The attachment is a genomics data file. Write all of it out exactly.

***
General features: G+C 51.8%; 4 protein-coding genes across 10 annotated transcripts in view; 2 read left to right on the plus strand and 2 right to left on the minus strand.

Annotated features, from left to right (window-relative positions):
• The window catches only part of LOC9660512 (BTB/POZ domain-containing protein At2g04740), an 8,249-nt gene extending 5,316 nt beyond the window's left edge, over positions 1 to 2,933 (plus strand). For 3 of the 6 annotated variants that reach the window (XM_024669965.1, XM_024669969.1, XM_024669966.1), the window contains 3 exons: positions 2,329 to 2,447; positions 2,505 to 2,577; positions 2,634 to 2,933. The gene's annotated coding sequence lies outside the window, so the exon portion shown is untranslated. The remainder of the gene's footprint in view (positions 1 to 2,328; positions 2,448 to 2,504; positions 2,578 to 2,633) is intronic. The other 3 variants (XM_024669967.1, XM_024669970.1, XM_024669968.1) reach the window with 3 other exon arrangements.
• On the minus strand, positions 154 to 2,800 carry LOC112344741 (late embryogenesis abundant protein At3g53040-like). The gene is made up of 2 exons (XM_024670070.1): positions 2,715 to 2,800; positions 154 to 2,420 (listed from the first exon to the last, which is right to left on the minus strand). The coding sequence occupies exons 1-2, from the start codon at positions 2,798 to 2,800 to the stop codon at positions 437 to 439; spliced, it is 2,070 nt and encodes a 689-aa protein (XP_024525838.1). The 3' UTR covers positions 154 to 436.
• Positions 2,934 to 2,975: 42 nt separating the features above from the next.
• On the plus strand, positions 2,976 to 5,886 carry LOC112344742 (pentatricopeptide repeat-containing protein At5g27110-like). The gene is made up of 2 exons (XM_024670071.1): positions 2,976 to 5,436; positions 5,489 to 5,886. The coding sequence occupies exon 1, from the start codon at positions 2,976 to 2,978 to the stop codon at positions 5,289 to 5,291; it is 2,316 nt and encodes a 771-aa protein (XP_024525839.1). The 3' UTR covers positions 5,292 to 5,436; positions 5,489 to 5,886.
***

General features: G+C 51.8%; 4 protein-coding genes across 10 annotated transcripts in view; 2 read left to right on the plus strand and 2 right to left on the minus strand.

Annotated features, from left to right (window-relative positions):
• The window catches only part of LOC9660512 (BTB/POZ domain-containing protein At2g04740), an 8,249-nt gene extending 5,316 nt beyond the window's left edge, over positions 1 to 2,933 (plus strand). For 3 of the 6 annotated variants that reach the window (XM_024669965.1, XM_024669969.1, XM_024669966.1), the window contains 3 exons: positions 2,329 to 2,447; positions 2,505 to 2,577; positions 2,634 to 2,933. The gene's annotated coding sequence lies outside the window, so the exon portion shown is untranslated. The remainder of the gene's footprint in view (positions 1 to 2,328; positions 2,448 to 2,504; positions 2,578 to 2,633) is intronic. The other 3 variants (XM_024669967.1, XM_024669970.1, XM_024669968.1) reach the window with 3 other exon arrangements.
• On the minus strand, positions 154 to 2,800 carry LOC112344741 (late embryogenesis abundant protein At3g53040-like). The gene is made up of 2 exons (XM_024670070.1): positions 2,715 to 2,800; positions 154 to 2,420 (listed from the first exon to the last, which is right to left on the minus strand). The coding sequence occupies exons 1-2, from the start codon at positions 2,798 to 2,800 to the stop codon at positions 437 to 439; spliced, it is 2,070 nt and encodes a 689-aa protein (XP_024525838.1). The 3' UTR covers positions 154 to 436.
• Positions 2,934 to 2,975: 42 nt separating the features above from the next.
• On the plus strand, positions 2,976 to 5,886 carry LOC112344742 (pentatricopeptide repeat-containing protein At5g27110-like). The gene is made up of 2 exons (XM_024670071.1): positions 2,976 to 5,436; positions 5,489 to 5,886. The coding sequence occupies exon 1, from the start codon at positions 2,976 to 2,978 to the stop codon at positions 5,289 to 5,291; it is 2,316 nt and encodes a 771-aa protein (XP_024525839.1). The 3' UTR covers positions 5,292 to 5,436; positions 5,489 to 5,886.